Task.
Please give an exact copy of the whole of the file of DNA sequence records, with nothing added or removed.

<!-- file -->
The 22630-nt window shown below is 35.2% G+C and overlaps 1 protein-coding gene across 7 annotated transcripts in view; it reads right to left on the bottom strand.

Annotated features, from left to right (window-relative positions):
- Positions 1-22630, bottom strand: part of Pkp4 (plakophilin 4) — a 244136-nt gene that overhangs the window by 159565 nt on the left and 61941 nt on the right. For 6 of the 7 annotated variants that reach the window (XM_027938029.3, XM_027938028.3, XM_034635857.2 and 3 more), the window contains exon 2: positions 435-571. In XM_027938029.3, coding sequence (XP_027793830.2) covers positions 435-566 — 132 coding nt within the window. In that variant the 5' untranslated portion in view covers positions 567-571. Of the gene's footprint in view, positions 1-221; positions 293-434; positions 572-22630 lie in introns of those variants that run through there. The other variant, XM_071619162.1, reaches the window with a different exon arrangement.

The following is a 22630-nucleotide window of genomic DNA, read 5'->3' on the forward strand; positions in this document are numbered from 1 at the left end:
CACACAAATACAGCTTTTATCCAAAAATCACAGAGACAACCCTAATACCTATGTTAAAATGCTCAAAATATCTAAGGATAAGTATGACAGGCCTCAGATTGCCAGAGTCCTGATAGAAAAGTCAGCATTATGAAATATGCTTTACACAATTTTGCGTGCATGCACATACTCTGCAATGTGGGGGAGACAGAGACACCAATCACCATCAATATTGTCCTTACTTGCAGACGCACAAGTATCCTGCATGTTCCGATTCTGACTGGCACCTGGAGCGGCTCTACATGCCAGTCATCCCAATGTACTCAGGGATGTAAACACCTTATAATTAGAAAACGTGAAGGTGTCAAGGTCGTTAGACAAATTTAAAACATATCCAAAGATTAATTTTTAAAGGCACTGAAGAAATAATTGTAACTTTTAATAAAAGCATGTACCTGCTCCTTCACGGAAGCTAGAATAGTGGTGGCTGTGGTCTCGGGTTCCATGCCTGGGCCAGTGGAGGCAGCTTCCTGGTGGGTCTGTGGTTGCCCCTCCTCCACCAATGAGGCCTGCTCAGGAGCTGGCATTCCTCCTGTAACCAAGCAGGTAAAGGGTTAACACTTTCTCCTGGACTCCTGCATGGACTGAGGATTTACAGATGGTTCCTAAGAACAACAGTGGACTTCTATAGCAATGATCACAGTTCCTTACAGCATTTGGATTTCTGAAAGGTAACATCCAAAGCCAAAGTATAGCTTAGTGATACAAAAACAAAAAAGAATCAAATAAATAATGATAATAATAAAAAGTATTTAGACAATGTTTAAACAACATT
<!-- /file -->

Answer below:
The 22630-nt window shown below is 35.2% G+C and overlaps 1 protein-coding gene across 7 annotated transcripts in view; it reads right to left on the bottom strand.

Annotated features, from left to right (window-relative positions):
- Positions 1-22630, bottom strand: part of Pkp4 (plakophilin 4) — a 244136-nt gene that overhangs the window by 159565 nt on the left and 61941 nt on the right. For 6 of the 7 annotated variants that reach the window (XM_027938029.3, XM_027938028.3, XM_034635857.2 and 3 more), the window contains exon 2: positions 435-571. In XM_027938029.3, coding sequence (XP_027793830.2) covers positions 435-566 — 132 coding nt within the window. In that variant the 5' untranslated portion in view covers positions 567-571. Of the gene's footprint in view, positions 1-221; positions 293-434; positions 572-22630 lie in introns of those variants that run through there. The other variant, XM_071619162.1, reaches the window with a different exon arrangement.

The following is a 22630-nucleotide window of genomic DNA, read 5'->3' on the forward strand; positions in this document are numbered from 1 at the left end:
CACACAAATACAGCTTTTATCCAAAAATCACAGAGACAACCCTAATACCTATGTTAAAATGCTCAAAATATCTAAGGATAAGTATGACAGGCCTCAGATTGCCAGAGTCCTGATAGAAAAGTCAGCATTATGAAATATGCTTTACACAATTTTGCGTGCATGCACATACTCTGCAATGTGGGGGAGACAGAGACACCAATCACCATCAATATTGTCCTTACTTGCAGACGCACAAGTATCCTGCATGTTCCGATTCTGACTGGCACCTGGAGCGGCTCTACATGCCAGTCATCCCAATGTACTCAGGGATGTAAACACCTTATAATTAGAAAACGTGAAGGTGTCAAGGTCGTTAGACAAATTTAAAACATATCCAAAGATTAATTTTTAAAGGCACTGAAGAAATAATTGTAACTTTTAATAAAAGCATGTACCTGCTCCTTCACGGAAGCTAGAATAGTGGTGGCTGTGGTCTCGGGTTCCATGCCTGGGCCAGTGGAGGCAGCTTCCTGGTGGGTCTGTGGTTGCCCCTCCTCCACCAATGAGGCCTGCTCAGGAGCTGGCATTCCTCCTGTAACCAAGCAGGTAAAGGGTTAACACTTTCTCCTGGACTCCTGCATGGACTGAGGATTTACAGATGGTTCCTAAGAACAACAGTGGACTTCTATAGCAATGATCACAGTTCCTTACAGCATTTGGATTTCTGAAAGGTAACATCCAAAGCCAAAGTATAGCTTAGTGATACAAAAACAAAAAAGAATCAAATAAATAATGATAATAATAAAAAGTATTTAGACAATGTTTAAACAACATT